10 Agreeing to disagree
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10 Agreeing to disagree book
The absence of any kingdom level terms equivalent to ‘animals’ or ‘plants’ also complies with this interpretation of Wola taxonomic practices. They would be redundant. There is no reason to seek to integrate the primary life-form ‘families’ into a higher-level order, to complete some non-existent hierarchy. The life-form ‘families’ for animals, internally divided into ‘large’ and ‘small’ levels, stand alone as follows in Figure 1.4:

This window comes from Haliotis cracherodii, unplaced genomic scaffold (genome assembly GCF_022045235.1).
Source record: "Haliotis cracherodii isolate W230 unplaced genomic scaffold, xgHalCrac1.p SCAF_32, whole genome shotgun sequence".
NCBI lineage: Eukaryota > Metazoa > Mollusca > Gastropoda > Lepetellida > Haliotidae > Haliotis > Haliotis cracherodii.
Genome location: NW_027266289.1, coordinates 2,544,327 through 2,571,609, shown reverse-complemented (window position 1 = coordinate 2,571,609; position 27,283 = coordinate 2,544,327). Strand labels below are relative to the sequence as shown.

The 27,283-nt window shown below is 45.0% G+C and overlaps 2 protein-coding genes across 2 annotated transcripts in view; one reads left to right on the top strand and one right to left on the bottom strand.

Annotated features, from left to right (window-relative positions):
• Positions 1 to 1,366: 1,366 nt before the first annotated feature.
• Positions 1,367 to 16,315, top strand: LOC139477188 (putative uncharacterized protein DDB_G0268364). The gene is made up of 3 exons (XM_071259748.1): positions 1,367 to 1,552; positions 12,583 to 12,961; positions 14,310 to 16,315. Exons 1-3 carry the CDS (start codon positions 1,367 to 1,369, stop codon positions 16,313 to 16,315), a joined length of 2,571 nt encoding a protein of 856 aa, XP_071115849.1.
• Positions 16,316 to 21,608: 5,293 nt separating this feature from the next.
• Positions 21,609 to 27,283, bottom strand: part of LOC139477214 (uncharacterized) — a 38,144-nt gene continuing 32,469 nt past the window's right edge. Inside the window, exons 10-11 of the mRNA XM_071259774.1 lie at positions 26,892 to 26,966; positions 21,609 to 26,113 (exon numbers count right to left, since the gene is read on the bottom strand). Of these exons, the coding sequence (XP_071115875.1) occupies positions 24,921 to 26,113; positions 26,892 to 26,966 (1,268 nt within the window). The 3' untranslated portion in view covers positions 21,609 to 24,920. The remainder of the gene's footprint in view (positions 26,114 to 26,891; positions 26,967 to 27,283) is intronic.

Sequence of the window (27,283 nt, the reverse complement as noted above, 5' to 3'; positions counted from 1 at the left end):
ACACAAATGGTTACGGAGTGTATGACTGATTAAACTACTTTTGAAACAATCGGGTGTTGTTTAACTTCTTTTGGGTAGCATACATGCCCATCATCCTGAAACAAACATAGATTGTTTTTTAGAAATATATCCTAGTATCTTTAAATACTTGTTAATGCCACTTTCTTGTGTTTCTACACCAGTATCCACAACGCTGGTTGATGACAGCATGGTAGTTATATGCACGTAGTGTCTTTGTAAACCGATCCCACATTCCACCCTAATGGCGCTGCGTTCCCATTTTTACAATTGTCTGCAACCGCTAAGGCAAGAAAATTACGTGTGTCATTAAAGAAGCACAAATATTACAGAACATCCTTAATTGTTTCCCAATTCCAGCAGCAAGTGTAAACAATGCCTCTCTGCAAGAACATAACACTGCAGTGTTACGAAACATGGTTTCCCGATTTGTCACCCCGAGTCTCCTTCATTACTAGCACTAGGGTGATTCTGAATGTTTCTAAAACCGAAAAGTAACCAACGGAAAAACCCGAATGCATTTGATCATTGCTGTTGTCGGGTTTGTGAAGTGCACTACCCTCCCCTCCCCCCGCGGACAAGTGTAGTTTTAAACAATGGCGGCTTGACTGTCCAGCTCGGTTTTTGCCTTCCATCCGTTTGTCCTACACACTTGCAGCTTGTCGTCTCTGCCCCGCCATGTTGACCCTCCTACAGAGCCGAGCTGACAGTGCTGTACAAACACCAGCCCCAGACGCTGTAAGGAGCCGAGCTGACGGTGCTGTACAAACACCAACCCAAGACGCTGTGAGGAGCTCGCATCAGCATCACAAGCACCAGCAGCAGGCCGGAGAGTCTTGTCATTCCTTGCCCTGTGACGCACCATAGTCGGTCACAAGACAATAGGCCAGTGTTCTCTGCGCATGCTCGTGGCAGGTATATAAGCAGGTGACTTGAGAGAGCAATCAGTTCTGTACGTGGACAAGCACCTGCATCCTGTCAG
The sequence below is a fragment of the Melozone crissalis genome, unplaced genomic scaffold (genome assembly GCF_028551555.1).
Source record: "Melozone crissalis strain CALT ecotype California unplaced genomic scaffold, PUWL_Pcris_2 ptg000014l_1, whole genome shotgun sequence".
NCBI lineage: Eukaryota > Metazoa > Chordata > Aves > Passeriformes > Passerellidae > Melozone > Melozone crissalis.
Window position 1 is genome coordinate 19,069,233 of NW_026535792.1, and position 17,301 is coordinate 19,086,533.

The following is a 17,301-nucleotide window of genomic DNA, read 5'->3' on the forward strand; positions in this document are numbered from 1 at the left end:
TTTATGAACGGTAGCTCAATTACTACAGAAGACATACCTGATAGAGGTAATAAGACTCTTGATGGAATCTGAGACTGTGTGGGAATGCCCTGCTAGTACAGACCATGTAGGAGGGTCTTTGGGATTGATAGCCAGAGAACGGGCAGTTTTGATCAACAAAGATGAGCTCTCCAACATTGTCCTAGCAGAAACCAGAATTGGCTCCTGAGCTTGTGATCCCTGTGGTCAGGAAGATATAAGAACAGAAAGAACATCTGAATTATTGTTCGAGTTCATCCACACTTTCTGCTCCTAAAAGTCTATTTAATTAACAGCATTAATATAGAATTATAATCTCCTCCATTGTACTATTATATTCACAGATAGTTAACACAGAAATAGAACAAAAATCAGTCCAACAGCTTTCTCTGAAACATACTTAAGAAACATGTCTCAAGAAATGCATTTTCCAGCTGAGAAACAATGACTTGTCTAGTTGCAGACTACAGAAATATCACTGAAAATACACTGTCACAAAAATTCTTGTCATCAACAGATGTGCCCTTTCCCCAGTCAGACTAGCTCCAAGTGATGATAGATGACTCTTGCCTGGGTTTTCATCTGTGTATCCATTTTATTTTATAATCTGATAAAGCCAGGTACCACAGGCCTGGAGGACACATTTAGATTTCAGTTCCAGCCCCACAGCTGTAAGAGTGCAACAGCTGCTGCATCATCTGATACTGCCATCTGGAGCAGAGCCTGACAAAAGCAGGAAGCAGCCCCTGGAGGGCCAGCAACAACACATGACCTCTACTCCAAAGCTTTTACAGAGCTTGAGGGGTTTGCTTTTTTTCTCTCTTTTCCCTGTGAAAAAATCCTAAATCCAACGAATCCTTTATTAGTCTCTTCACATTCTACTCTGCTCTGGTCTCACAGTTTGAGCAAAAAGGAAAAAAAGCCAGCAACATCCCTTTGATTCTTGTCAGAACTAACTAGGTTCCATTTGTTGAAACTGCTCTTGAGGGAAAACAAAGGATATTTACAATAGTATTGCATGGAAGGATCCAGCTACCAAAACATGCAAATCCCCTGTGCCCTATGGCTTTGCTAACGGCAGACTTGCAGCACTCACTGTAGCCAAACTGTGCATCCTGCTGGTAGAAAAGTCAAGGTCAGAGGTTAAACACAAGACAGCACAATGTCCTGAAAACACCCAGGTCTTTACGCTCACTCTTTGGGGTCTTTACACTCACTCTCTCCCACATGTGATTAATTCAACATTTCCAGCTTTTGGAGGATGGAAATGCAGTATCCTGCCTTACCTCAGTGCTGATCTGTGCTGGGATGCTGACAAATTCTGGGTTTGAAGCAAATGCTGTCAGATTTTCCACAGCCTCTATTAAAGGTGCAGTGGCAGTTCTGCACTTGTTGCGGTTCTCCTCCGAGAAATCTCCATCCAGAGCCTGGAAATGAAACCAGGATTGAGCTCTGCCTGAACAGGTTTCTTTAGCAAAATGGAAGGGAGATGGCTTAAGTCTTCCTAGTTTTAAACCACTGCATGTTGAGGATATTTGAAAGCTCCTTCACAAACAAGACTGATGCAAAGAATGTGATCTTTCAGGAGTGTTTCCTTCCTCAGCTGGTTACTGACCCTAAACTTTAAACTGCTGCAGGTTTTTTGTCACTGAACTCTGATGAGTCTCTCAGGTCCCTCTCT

Closure at a higher level assumes a hierarchical conception that only makes sense backed up by a cultural construct such as an evolutionary theory of life. It is prompted by an urge to ‘complete’ the taxonomy. It is misplaced to think here in terms of seeking closure and presenting the deﬁnitive taxonomic account. This system recognises that classiﬁcation of natural history is inherently dynamic and subject to negotiation; there can be no completion or ﬁnal bounded version, no authoritative comprehensive account. An associated problem with all-inclusive taxonomy concerns the manner in which animal names change with dialect from one place to another across Wolaland. These changes are quite extensive, and it would be a large, even perhaps futile undertaking to match up all dialect variations with animal identiﬁcations. This relates to the inappositeness of seeking to draw boundaries around socio-cultural groups and networks of social universes.